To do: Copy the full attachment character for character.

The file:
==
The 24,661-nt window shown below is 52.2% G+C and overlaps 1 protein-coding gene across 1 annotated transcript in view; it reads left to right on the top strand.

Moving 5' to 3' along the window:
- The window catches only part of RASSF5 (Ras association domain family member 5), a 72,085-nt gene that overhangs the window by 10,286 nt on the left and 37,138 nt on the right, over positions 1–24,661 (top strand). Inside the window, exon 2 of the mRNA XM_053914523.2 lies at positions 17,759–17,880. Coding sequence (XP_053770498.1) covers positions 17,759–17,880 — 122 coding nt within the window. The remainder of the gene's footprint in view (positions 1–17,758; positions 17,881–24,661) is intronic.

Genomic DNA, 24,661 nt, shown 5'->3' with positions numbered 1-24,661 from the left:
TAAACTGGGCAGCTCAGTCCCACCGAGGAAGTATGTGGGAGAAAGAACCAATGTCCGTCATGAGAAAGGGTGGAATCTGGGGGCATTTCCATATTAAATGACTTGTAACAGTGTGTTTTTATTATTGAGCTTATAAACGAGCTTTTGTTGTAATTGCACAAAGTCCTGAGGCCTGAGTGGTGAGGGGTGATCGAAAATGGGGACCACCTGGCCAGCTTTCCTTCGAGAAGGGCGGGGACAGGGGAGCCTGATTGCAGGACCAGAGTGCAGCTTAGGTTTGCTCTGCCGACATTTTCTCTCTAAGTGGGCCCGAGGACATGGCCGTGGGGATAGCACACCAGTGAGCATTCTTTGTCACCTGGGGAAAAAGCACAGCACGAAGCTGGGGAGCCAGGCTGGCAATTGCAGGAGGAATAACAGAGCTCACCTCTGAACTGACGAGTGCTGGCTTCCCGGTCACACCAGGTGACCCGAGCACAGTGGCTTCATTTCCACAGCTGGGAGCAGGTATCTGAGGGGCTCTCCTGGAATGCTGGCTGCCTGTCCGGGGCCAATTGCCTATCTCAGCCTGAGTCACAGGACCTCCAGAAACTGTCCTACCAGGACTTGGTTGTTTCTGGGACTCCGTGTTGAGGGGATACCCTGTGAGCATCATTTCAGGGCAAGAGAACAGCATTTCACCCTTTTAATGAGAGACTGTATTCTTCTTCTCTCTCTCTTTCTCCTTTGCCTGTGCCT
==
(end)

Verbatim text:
The 24,661-nt window shown below is 52.2% G+C and overlaps 1 protein-coding gene across 1 annotated transcript in view; it reads left to right on the top strand.

Moving 5' to 3' along the window:
- The window catches only part of RASSF5 (Ras association domain family member 5), a 72,085-nt gene that overhangs the window by 10,286 nt on the left and 37,138 nt on the right, over positions 1–24,661 (top strand). Inside the window, exon 2 of the mRNA XM_053914523.2 lies at positions 17,759–17,880. Coding sequence (XP_053770498.1) covers positions 17,759–17,880 — 122 coding nt within the window. The remainder of the gene's footprint in view (positions 1–17,758; positions 17,881–24,661) is intronic.

Genomic DNA, 24,661 nt, shown 5'->3' with positions numbered 1-24,661 from the left:
TAAACTGGGCAGCTCAGTCCCACCGAGGAAGTATGTGGGAGAAAGAACCAATGTCCGTCATGAGAAAGGGTGGAATCTGGGGGCATTTCCATATTAAATGACTTGTAACAGTGTGTTTTTATTATTGAGCTTATAAACGAGCTTTTGTTGTAATTGCACAAAGTCCTGAGGCCTGAGTGGTGAGGGGTGATCGAAAATGGGGACCACCTGGCCAGCTTTCCTTCGAGAAGGGCGGGGACAGGGGAGCCTGATTGCAGGACCAGAGTGCAGCTTAGGTTTGCTCTGCCGACATTTTCTCTCTAAGTGGGCCCGAGGACATGGCCGTGGGGATAGCACACCAGTGAGCATTCTTTGTCACCTGGGGAAAAAGCACAGCACGAAGCTGGGGAGCCAGGCTGGCAATTGCAGGAGGAATAACAGAGCTCACCTCTGAACTGACGAGTGCTGGCTTCCCGGTCACACCAGGTGACCCGAGCACAGTGGCTTCATTTCCACAGCTGGGAGCAGGTATCTGAGGGGCTCTCCTGGAATGCTGGCTGCCTGTCCGGGGCCAATTGCCTATCTCAGCCTGAGTCACAGGACCTCCAGAAACTGTCCTACCAGGACTTGGTTGTTTCTGGGACTCCGTGTTGAGGGGATACCCTGTGAGCATCATTTCAGGGCAAGAGAACAGCATTTCACCCTTTTAATGAGAGACTGTATTCTTCTTCTCTCTCTCTTTCTCCTTTGCCTGTGCCT